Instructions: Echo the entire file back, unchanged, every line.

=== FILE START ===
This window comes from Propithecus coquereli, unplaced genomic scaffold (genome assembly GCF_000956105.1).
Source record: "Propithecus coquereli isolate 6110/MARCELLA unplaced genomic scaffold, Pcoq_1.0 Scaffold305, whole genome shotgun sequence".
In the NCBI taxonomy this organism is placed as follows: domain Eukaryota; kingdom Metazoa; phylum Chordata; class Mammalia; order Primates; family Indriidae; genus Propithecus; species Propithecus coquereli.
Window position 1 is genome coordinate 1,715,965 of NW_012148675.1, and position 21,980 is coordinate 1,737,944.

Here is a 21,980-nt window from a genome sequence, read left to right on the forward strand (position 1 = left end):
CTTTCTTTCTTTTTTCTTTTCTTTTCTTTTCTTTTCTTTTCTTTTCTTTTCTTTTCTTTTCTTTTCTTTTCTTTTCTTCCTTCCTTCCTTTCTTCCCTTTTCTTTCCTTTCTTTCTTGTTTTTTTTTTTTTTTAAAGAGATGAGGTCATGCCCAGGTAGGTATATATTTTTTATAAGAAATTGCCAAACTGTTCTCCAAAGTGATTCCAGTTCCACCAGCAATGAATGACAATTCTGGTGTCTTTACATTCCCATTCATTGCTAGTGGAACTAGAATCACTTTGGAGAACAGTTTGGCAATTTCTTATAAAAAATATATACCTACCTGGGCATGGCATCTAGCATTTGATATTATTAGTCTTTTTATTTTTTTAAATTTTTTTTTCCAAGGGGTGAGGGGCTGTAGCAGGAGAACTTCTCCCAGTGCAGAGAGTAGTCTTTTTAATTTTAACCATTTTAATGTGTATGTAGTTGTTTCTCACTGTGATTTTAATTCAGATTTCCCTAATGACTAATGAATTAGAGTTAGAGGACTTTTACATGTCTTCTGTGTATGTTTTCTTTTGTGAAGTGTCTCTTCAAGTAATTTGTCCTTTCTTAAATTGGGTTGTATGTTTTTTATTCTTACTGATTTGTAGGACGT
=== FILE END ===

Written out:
This window comes from Propithecus coquereli, unplaced genomic scaffold (genome assembly GCF_000956105.1).
Source record: "Propithecus coquereli isolate 6110/MARCELLA unplaced genomic scaffold, Pcoq_1.0 Scaffold305, whole genome shotgun sequence".
In the NCBI taxonomy this organism is placed as follows: domain Eukaryota; kingdom Metazoa; phylum Chordata; class Mammalia; order Primates; family Indriidae; genus Propithecus; species Propithecus coquereli.
Window position 1 is genome coordinate 1,715,965 of NW_012148675.1, and position 21,980 is coordinate 1,737,944.

Here is a 21,980-nt window from a genome sequence, read left to right on the forward strand (position 1 = left end):
CTTTCTTTCTTTTTTCTTTTCTTTTCTTTTCTTTTCTTTTCTTTTCTTTTCTTTTCTTTTCTTTTCTTTTCTTTTCTTCCTTCCTTCCTTTCTTCCCTTTTCTTTCCTTTCTTTCTTGTTTTTTTTTTTTTTTAAAGAGATGAGGTCATGCCCAGGTAGGTATATATTTTTTATAAGAAATTGCCAAACTGTTCTCCAAAGTGATTCCAGTTCCACCAGCAATGAATGACAATTCTGGTGTCTTTACATTCCCATTCATTGCTAGTGGAACTAGAATCACTTTGGAGAACAGTTTGGCAATTTCTTATAAAAAATATATACCTACCTGGGCATGGCATCTAGCATTTGATATTATTAGTCTTTTTATTTTTTTAAATTTTTTTTTCCAAGGGGTGAGGGGCTGTAGCAGGAGAACTTCTCCCAGTGCAGAGAGTAGTCTTTTTAATTTTAACCATTTTAATGTGTATGTAGTTGTTTCTCACTGTGATTTTAATTCAGATTTCCCTAATGACTAATGAATTAGAGTTAGAGGACTTTTACATGTCTTCTGTGTATGTTTTCTTTTGTGAAGTGTCTCTTCAAGTAATTTGTCCTTTCTTAAATTGGGTTGTATGTTTTTTATTCTTACTGATTTGTAGGACGT